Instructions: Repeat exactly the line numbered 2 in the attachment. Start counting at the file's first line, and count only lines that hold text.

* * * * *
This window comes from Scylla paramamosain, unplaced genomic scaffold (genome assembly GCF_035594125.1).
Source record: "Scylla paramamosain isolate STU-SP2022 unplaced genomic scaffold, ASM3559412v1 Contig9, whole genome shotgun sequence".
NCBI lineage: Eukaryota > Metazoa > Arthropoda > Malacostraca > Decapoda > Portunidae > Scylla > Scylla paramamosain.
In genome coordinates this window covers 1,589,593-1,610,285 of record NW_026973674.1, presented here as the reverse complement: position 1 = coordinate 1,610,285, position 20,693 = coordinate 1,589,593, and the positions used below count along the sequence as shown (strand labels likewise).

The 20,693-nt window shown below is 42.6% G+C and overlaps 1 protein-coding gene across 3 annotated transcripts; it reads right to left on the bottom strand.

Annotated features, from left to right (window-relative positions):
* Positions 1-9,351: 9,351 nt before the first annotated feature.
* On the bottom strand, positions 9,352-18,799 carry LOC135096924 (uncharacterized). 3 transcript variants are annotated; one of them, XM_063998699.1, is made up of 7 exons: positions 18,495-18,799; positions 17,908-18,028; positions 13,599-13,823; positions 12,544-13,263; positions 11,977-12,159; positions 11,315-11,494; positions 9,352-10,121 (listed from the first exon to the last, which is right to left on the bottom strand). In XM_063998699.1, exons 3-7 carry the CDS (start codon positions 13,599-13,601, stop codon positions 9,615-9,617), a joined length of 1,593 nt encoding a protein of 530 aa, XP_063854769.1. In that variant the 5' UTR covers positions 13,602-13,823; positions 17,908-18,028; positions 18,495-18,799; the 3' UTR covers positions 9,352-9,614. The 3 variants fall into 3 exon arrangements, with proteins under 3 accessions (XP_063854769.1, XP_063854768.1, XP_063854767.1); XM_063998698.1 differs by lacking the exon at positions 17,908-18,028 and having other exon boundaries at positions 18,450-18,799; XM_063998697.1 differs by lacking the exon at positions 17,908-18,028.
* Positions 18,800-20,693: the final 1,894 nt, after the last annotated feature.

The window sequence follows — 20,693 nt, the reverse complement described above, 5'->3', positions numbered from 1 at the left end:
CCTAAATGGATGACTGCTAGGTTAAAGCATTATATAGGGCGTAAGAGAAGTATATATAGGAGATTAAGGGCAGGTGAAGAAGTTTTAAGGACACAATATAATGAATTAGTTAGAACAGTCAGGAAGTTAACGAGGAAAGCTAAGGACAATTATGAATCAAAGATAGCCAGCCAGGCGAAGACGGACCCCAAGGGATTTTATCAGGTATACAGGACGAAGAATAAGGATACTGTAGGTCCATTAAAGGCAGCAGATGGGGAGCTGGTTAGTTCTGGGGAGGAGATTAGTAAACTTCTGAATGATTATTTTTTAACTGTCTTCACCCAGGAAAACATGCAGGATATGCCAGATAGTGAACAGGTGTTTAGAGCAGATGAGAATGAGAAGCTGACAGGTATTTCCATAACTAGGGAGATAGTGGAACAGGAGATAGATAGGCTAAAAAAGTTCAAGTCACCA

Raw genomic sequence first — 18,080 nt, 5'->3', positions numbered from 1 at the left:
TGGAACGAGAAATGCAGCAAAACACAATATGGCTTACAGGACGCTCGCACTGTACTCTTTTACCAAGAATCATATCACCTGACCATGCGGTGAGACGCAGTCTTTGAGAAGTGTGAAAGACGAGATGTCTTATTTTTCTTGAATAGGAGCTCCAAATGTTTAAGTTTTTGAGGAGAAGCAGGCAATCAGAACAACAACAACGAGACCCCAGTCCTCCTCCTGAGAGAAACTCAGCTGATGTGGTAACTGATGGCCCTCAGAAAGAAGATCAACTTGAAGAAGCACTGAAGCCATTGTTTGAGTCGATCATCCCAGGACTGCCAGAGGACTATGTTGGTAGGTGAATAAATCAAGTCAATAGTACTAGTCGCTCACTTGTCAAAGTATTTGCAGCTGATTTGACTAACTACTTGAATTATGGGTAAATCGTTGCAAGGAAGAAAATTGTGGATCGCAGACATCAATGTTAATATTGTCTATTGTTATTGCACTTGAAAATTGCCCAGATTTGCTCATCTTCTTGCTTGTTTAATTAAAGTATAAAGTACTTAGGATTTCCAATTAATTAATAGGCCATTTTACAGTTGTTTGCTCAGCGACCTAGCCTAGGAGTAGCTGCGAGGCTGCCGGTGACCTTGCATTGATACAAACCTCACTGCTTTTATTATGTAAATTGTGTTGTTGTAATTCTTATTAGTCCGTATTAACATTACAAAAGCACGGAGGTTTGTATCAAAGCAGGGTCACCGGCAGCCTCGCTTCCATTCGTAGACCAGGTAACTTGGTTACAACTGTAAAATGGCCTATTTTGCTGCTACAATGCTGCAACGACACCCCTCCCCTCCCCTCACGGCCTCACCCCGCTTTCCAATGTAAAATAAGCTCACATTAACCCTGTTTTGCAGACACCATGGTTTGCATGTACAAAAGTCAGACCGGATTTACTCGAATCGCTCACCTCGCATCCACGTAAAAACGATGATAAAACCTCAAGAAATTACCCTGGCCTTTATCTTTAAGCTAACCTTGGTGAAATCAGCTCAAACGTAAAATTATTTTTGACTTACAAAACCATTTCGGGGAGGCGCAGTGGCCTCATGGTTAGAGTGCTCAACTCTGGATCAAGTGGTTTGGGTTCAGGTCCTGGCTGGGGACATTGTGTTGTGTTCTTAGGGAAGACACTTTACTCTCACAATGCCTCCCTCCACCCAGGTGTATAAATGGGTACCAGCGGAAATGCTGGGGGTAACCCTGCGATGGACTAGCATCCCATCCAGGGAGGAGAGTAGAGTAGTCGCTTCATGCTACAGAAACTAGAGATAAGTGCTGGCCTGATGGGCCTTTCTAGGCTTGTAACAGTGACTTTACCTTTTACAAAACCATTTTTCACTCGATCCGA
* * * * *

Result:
Source record: "Scylla paramamosain isolate STU-SP2022 unplaced genomic scaffold, ASM3559412v1 Contig9, whole genome shotgun sequence".